This is a followup to my previous post How to share code among ActiveRecord models. In this installment I’m going to show some additional generic scopes that I found useful for building up queries. In particular, some of these scopes are twice as generic, because they are defined by wrappers, so that their real name is specific enough to be meaningful.

Field Scope

This scope sets a field to some value. Think about a state field. Instead of writing

where(:state, :accepted)

you can write

with_state(:accepted)

which is a bit easier to read.

Here it is.

    # field_scope :state
    #   --> named_scope :with_state, ...
    def field_scope(field, cast = :to_s)
      named_scope :"with_#{field}", lambda { |*args|
        where(field => (args.size == 1 ? args.first.send(cast) : args.map(&cast)))
      }
    end

Example:

class Order
  field_scope :state
  named_scope :not_paid, with_state(:to_be_paid, :paying)
end

Order.not_paid.created_before(Date.yesterday).delete

What I like about this generic scope is that a common word like state becomes a specific term that I can later easily find with a simple and fast text search. So, instead of searching for state, whose matches could include a lot of false positives, I can search for with_state which is specific enough to only match what I’m really looking for. Anyway this is a dull surrogate of what future IDEs (able to understand semantics) will allow, like search for specific usages of common words.

Belonging-To Scope

This scope works analogously to the previous one, but for belongs_to relations. Think about a user_id field. Instead of writing

where(:user_id => tom.id)

you can write

belonging_to(tom)

which is a bit easier to read.

It’s almost always possible to guess the name of the field from the class of the object a model is supposed to belong to. If that’s not the case, I’ve provided an as option that accepts the name of the field (without the _id suffix).

      model.named_scope :belonging_to, lambda { |obj, options = {}|
        options = {
            :as => (obj.nil? || obj.is_a?(Integer)) ? 'user' : obj.class.to_s.underscore
        }.merge(options || {})
        where(:"#{options[:as]}_id" => (obj.respond_to?(:id) ? obj.id : obj))
      }

Example:

class Document
  belongs_to :user
  belongs_to :editor, :class_name => 'User'
end

owned_by_ann = Document.belonging_to(User.with_name('Ann'))
edited_by_me = Document.belonging_to(current_user, :as => :editor)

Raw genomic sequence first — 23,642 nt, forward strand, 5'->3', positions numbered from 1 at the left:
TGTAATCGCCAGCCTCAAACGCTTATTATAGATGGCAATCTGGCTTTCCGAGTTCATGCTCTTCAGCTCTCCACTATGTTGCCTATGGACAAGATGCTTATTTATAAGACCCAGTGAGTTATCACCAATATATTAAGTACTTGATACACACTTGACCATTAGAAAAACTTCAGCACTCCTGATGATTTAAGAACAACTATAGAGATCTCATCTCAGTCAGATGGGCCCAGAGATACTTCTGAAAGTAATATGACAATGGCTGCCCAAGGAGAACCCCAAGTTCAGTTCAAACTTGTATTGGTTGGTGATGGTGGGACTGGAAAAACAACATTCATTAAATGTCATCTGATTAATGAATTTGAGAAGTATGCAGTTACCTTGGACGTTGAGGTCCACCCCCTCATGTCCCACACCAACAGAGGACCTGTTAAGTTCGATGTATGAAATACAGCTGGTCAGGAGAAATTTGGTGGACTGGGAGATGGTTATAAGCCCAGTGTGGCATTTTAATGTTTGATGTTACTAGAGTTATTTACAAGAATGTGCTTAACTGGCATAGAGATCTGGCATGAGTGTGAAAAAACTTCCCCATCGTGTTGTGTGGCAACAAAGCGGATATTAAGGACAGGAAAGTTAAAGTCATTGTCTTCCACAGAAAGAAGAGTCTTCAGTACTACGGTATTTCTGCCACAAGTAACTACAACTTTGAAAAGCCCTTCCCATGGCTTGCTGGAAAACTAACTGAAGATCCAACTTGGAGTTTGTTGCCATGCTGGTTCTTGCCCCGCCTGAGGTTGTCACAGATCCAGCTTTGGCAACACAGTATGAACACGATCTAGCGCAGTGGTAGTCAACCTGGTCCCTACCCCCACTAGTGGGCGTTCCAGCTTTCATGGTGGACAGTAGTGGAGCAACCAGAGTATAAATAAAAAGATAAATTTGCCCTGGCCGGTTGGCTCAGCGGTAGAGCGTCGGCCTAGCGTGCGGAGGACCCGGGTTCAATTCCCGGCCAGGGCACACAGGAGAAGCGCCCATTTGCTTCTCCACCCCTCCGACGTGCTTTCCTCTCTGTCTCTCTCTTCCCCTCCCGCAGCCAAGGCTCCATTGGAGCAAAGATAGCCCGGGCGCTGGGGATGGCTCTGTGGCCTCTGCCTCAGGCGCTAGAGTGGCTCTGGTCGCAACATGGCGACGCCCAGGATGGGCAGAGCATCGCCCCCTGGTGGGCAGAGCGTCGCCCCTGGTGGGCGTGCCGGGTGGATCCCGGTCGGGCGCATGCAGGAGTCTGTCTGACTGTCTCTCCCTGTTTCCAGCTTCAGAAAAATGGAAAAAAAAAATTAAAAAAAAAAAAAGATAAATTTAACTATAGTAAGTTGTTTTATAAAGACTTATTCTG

Polymorphic Scope

This scope works analogously to the previous one, but for belongs_to relations that are also polymorphic. In this case, I decided to retain simplicity by means of the with_ prefix. Think about a liked field that has been defined like this

belongs_to :liked, :polymorphic => true

Then it’s a bit tedious (and rude) to explicitly refer to liked_table and liked_id in queries, so this is how to elegantly magic them away.

    def sti_member?
      column_names.include?(inheritance_column)
    end

    def sti_root?
      return nil unless sti_member?
      superclass == ActiveRecord::Base
    end

    def sti_root
      return nil unless sti_member?
      klass = self
      while ! klass.sti_root?
        klass = klass.superclass
      end
      klass
    end

    # polymorphic_scope :favorite
    #   --> named_scope :with_favorite, ...
    def polymorphic_scope(field)
      named_scope :"with_#{field}", lambda { |obj|
        if obj.is_a?(Class)
          where(:"#{field}_type" => obj.to_s)
        else
          where(:"#{field}_type" => (obj.class.sti_root || obj.class).to_s, :"#{field}_id" => obj.id)
        end
      }
    end

All the sti_* methods account for Single Table Inheritance, which is a little tricky to deal with because of how it works behind the scenes.

Example:

class Like
  belongs_to :liked, :polymorphic => true
  polymorphic_scope :liked
end

class User
  has_many :likes
end

favorite_singers = current_user.likes.with_liked(Artist)
favorite_people = current_user.likes.with_liked(User)
favorite_songs = current_user.likes.with_liked(Song)

liked_lady_gaga = current_user.likes.with_liked(Singer.with_name('Lady_Gaga'))
puts "You like Lady Gaga since #{liked_lady_gaga.created_at}" unless liked_lady_gaga.nil?

Note how natural it all becomes, working equally well for classes (also for STI classes, like Artist < User) and objects (like Lady Gaga).